Last November, I announced my intention to create a portfolio of 10 companies that investors had effectively thrown away and given up on, in the hope of showing that deep-value investing and contrarian thinking can actually be a successful investing method. I dubbed this the "One Person's Trash Is Another Person's Treasure" portfolio, and over a 10-week span I highlighted companies that I thought fit this bill and could drastically outperform the benchmark S&P 500 over the coming 12 months. If you're interested in the reasoning behind why I chose these companies, then I encourage you to review my synopsis of each portfolio selection:

Now let's get to the portfolio and see how it fared this week:


Cost Basis


Total Value

















American Eagle Outfitters










Arkansas Best





Arch Coal
























Dividends receivable




Total commission




Original investment




Total portfolio value




S&P 500 performance



Performance relative to S&P 500



Source: Yahoo! Finance, author's calculations. American Eagle Outfitters replaced Dell, which was taken private in October.

This week's winner
Leading all companies within the portfolio this week with a gain of 5% was information technology and printing services specialist Xerox (NYSE:XRX). Although there was no company-specific news this week, we did collect our quarterly $0.0575 per-share dividend last Thursday, and it has been added to the "dividends receivable" column. Xerox was smacked around a bit two weeks ago after it delivered a disappointing fourth-quarter outlook riddled with more restructuring charges. However, I believe investors are slowly coming around to the idea that Xerox is becoming an integral part of our reformed health care system under Obamacare given its ties to payment processing and state-run exchange development. I'm looking for Xerox to continue its march higher.

This week's loser
On the flip side is trucking company Arkansas Best (NASDAQ:ARCB), which is often the portfolio's top performer, not its worst. Shares fell 6.7% on the week despite the company announcing that its labor agreement had been ratified and would take effect as of this past Sunday, Nov. 3. This labor agreement, which covers employees for the next five years, will allow Arkansas Best to stay competitive on pricing and should deliver immediate gains to the company's bottom-line results. It could have just been a matter of "buy the rumor, sell the news," but I remain quite positive on Arkansas Best's three-to-five year outlook following this ratification.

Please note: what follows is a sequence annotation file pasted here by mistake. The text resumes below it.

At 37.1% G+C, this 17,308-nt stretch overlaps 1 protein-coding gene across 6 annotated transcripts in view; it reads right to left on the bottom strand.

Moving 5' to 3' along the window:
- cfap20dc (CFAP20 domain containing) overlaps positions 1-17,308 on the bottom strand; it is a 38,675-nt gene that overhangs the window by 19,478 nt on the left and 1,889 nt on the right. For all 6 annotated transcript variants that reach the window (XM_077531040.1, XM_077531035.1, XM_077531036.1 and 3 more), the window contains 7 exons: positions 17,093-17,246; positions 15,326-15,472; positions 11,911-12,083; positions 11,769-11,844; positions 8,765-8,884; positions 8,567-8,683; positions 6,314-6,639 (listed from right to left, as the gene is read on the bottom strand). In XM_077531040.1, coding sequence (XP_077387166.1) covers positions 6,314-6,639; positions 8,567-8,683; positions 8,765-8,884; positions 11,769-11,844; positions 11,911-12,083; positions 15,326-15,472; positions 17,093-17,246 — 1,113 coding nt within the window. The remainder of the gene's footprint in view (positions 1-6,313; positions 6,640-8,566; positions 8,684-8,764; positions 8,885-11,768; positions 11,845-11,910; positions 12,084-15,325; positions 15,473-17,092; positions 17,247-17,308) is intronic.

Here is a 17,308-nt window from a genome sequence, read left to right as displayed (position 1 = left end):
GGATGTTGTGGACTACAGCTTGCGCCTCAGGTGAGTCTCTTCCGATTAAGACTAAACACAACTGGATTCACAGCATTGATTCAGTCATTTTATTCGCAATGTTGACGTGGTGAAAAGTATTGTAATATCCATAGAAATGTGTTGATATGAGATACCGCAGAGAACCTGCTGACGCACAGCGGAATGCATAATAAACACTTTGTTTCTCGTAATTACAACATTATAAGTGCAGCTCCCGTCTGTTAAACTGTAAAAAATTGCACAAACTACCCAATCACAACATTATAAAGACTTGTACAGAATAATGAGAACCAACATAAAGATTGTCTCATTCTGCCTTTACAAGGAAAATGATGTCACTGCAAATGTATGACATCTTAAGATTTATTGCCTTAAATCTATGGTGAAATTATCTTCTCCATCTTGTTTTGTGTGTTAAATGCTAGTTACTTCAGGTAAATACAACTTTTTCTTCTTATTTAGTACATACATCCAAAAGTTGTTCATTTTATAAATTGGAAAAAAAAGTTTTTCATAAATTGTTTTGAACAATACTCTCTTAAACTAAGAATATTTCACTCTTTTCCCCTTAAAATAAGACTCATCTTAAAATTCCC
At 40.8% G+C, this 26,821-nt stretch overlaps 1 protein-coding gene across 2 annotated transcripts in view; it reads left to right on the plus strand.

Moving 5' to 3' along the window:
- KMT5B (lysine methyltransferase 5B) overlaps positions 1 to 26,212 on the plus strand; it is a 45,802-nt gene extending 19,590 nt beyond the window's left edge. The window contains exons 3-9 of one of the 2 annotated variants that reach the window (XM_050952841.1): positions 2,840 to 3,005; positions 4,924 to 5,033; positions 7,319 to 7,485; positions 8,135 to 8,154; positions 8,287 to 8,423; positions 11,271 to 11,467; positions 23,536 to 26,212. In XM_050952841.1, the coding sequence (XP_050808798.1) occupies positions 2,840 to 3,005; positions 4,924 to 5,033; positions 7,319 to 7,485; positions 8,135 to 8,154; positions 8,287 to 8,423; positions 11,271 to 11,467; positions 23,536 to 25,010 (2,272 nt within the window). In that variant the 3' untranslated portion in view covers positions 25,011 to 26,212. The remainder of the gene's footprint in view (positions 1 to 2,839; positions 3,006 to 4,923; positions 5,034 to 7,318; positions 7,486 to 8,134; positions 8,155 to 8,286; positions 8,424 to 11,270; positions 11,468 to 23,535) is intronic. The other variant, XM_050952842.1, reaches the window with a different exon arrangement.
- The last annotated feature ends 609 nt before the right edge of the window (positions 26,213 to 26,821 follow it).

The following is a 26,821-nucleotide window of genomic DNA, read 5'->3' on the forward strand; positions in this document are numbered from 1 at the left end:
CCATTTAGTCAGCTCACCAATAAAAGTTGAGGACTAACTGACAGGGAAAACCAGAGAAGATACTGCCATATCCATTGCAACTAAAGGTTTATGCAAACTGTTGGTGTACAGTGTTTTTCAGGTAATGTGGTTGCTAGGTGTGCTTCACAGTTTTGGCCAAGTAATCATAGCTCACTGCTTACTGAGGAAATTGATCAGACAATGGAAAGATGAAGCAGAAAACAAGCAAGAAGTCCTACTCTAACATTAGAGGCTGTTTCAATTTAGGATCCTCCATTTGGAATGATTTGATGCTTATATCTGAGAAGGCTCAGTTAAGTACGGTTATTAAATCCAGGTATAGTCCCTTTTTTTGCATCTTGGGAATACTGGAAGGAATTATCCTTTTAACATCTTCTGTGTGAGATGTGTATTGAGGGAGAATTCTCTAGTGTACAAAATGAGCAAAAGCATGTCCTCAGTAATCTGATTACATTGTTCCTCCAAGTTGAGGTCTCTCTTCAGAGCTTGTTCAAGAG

Also in the news...
You just sort of knew that the good times weren't meant to last for biotech company Dendreon (NASDAQOTH:DNDNQ) despite the possibility that it could put itself up for sale. Yesterday, research firm CRT Capital initiated coverage on the company with a "fair value" rating. That certainly goes to show how far the once-mighty Dendreon has fallen, given that it's down more than 60% from its highs this year and research firms still see little upside. Until Dendreon can demonstrate organic growth for its lead metastatic prostate cancer drug, Provenge, or monetize its technology platform through a sale, it will probably continue to struggle.

Office supply superstore Staples (NASDAQ:SPLS) found out late last week that U.S. antitrust regulators had approved the merger of rivals Office Depot and OfficeMax. This was not much of a surprise, but it now clears the way for the two retailers to begin combining their operations and closing underperforming locations. I fully anticipate that these store closures will allow Staples to pick up displaced office supply customers and dramatically boost its domestic operations. When this is coupled with Staples' own downsizing, 2014 is looking like it could be a surprisingly good year for the company.

Finally, it was a sour debut this week for teen retailer American Eagle Outfitters (NYSE:AEO) which was clubbed by about 5% after rival Abercrombie & Fitch reported that comparable-store sales for its latest quarter decreased by a whopping 14%. Abercrombie & Fitch also warned that it doesn't expect sales to improve much and lowered its full-year earnings-per-share forecast. That could be bad news for American Eagle, as it's essentially courting a similar customer, but I suspect the retailer is doing a better job with pricing and inventory than A&F, so its results shouldn't be nearly as bad.

We can do better
This group of deep-discount and contrarian companies lost a little bit of ground over the past week despite modest gains in the S&P 500, due mostly to the drop in highest-weighted Arkansas Best and the bittersweet debut of American Eagle Outfitters. Overall, though, the vast majority of companies in this portfolio still appear undervalued in my eyes and could be primed to add to investors' portfolios and pocketbooks in the future.

Check back next week for the latest update on this portfolio and its 10 components.